Background and Aims: Environmental exposures to chrysotile and tremolite from the soil cause pleural plaques and mesothelioma in northeast Corsica. Goats grazing in the contaminated areas inhale asbestos fibres. We used this natural animal model to study whether these exposures actually result in increased fibre burdens in the lungs and parietal pleura.
Methods: Ten goats from areas with asbestos outcrops and two from other areas were slaughtered. Fibre content of lung and parietal pleural samples was determined by analytical transmission electron microscopy.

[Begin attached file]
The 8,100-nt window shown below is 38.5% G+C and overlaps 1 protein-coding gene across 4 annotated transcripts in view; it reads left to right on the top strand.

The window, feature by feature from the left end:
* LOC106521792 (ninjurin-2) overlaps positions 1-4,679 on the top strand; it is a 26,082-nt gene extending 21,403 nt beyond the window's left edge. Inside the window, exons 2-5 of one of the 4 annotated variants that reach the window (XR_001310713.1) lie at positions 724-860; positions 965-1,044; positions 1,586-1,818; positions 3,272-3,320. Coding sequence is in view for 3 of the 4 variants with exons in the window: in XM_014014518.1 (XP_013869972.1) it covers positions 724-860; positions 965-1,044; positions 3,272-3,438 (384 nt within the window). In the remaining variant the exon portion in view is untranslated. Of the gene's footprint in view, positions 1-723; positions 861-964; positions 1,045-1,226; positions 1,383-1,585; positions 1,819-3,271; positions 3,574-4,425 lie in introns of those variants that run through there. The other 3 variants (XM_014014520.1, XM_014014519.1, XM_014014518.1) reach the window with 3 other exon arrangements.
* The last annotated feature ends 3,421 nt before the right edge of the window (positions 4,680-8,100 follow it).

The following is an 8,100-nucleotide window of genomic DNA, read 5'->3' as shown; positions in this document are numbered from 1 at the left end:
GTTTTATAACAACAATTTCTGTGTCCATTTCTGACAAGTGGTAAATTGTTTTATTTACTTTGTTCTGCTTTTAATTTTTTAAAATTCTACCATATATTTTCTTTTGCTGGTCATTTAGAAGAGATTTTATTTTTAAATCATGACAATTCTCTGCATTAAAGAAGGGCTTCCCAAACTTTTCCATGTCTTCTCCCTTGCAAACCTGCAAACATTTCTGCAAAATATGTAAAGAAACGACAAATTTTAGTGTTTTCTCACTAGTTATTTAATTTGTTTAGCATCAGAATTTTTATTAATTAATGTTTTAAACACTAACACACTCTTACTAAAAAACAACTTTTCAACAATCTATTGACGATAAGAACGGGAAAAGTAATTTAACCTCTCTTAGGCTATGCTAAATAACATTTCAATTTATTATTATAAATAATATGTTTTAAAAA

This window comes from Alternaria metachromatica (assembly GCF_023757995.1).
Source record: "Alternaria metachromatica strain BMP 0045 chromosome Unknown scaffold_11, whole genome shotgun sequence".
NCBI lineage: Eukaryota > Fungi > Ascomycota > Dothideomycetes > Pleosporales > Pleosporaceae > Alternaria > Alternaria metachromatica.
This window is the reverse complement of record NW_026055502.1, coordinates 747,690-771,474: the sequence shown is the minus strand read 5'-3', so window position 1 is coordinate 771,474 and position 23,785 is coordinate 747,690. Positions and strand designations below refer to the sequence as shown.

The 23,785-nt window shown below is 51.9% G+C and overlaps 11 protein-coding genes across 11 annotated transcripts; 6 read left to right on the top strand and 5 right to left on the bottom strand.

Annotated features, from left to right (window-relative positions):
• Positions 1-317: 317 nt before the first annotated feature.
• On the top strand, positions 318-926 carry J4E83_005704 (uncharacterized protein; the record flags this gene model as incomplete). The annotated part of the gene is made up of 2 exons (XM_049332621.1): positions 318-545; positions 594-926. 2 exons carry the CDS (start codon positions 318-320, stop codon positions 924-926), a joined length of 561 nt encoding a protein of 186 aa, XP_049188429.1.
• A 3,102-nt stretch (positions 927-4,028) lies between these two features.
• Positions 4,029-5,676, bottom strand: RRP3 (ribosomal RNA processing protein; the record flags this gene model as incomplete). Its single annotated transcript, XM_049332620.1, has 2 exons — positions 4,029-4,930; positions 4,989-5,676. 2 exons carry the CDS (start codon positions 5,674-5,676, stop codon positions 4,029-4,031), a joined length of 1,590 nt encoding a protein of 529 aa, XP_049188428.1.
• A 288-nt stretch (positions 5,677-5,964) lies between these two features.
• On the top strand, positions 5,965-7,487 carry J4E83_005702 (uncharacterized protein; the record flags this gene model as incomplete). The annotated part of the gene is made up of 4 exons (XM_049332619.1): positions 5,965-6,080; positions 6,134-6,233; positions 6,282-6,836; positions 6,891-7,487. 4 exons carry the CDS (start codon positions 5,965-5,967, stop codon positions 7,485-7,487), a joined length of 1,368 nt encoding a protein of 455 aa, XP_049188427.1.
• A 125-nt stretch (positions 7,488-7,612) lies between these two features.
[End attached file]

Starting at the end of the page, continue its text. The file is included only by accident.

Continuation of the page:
Results: Both chrysotile and tremolite fibres were detected. In the exposed goats, the geometric mean concentrations of asbestos fibres longer than 1 μm were 0.27 × 106 fibres/g dry lung tissue and 1.8 × 106 fibres/g dry pleural tissue. Asbestos fibres were not detected in the lungs of the two control goats. Chrysotile fibres shorter than 5 μm were predominant in the parietal pleura. Tremolite fibres accounted for 78% and 86% of the fibres longer than 5 μm in lung and parietal pleural samples, respectively.
Conclusions: Environmental exposure in northeast Corsica results in detectable chrysotile and tremolite fibre loads in the lung and parietal pleura of adult goats. Tremolite fibres of dimensions with a high carcinogenic potency are detected in the parietal pleura.
- environmental exposure
- electron microscopy
- GM, geometric mean
- GSD, geometric standard deviation
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